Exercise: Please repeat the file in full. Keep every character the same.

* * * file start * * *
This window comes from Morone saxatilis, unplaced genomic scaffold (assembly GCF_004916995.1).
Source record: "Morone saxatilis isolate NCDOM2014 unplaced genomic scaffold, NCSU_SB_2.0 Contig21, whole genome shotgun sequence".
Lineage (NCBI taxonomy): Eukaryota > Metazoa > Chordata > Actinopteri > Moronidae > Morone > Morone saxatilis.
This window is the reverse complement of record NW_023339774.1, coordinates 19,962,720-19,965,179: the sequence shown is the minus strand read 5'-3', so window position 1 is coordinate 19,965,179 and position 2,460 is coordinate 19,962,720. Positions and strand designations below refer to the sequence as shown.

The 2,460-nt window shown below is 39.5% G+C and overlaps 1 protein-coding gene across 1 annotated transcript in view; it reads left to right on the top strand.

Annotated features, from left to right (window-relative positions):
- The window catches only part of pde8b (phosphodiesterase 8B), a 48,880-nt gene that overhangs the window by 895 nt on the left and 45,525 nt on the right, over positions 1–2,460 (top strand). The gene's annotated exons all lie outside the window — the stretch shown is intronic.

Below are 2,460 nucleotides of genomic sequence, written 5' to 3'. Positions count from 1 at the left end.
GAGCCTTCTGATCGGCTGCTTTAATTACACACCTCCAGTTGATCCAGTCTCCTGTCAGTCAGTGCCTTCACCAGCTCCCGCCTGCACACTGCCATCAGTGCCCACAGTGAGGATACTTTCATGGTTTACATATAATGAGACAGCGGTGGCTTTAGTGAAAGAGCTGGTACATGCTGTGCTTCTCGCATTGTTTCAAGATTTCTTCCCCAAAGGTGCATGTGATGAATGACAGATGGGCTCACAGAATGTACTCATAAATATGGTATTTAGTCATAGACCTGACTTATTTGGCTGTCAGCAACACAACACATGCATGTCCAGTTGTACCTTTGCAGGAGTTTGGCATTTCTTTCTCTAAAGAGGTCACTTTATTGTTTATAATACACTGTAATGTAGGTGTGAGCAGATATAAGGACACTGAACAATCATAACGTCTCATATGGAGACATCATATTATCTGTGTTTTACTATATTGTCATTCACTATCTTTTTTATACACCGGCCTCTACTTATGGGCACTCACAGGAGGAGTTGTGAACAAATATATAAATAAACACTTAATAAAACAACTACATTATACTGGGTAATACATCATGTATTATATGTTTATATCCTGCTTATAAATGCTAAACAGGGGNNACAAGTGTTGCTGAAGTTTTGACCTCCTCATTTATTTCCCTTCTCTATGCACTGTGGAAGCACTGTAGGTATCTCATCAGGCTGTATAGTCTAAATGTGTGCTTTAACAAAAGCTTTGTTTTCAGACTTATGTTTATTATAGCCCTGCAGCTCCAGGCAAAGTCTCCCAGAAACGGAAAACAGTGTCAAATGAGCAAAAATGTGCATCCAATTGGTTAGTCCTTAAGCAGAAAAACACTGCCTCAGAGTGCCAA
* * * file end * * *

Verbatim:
This window comes from Morone saxatilis, unplaced genomic scaffold (assembly GCF_004916995.1).
Source record: "Morone saxatilis isolate NCDOM2014 unplaced genomic scaffold, NCSU_SB_2.0 Contig21, whole genome shotgun sequence".
Lineage (NCBI taxonomy): Eukaryota > Metazoa > Chordata > Actinopteri > Moronidae > Morone > Morone saxatilis.
This window is the reverse complement of record NW_023339774.1, coordinates 19,962,720-19,965,179: the sequence shown is the minus strand read 5'-3', so window position 1 is coordinate 19,965,179 and position 2,460 is coordinate 19,962,720. Positions and strand designations below refer to the sequence as shown.

The 2,460-nt window shown below is 39.5% G+C and overlaps 1 protein-coding gene across 1 annotated transcript in view; it reads left to right on the top strand.

Annotated features, from left to right (window-relative positions):
- The window catches only part of pde8b (phosphodiesterase 8B), a 48,880-nt gene that overhangs the window by 895 nt on the left and 45,525 nt on the right, over positions 1–2,460 (top strand). The gene's annotated exons all lie outside the window — the stretch shown is intronic.

Below are 2,460 nucleotides of genomic sequence, written 5' to 3'. Positions count from 1 at the left end.
GAGCCTTCTGATCGGCTGCTTTAATTACACACCTCCAGTTGATCCAGTCTCCTGTCAGTCAGTGCCTTCACCAGCTCCCGCCTGCACACTGCCATCAGTGCCCACAGTGAGGATACTTTCATGGTTTACATATAATGAGACAGCGGTGGCTTTAGTGAAAGAGCTGGTACATGCTGTGCTTCTCGCATTGTTTCAAGATTTCTTCCCCAAAGGTGCATGTGATGAATGACAGATGGGCTCACAGAATGTACTCATAAATATGGTATTTAGTCATAGACCTGACTTATTTGGCTGTCAGCAACACAACACATGCATGTCCAGTTGTACCTTTGCAGGAGTTTGGCATTTCTTTCTCTAAAGAGGTCACTTTATTGTTTATAATACACTGTAATGTAGGTGTGAGCAGATATAAGGACACTGAACAATCATAACGTCTCATATGGAGACATCATATTATCTGTGTTTTACTATATTGTCATTCACTATCTTTTTTATACACCGGCCTCTACTTATGGGCACTCACAGGAGGAGTTGTGAACAAATATATAAATAAACACTTAATAAAACAACTACATTATACTGGGTAATACATCATGTATTATATGTTTATATCCTGCTTATAAATGCTAAACAGGGGNNACAAGTGTTGCTGAAGTTTTGACCTCCTCATTTATTTCCCTTCTCTATGCACTGTGGAAGCACTGTAGGTATCTCATCAGGCTGTATAGTCTAAATGTGTGCTTTAACAAAAGCTTTGTTTTCAGACTTATGTTTATTATAGCCCTGCAGCTCCAGGCAAAGTCTCCCAGAAACGGAAAACAGTGTCAAATGAGCAAAAATGTGCATCCAATTGGTTAGTCCTTAAGCAGAAAAACACTGCCTCAGAGTGCCAA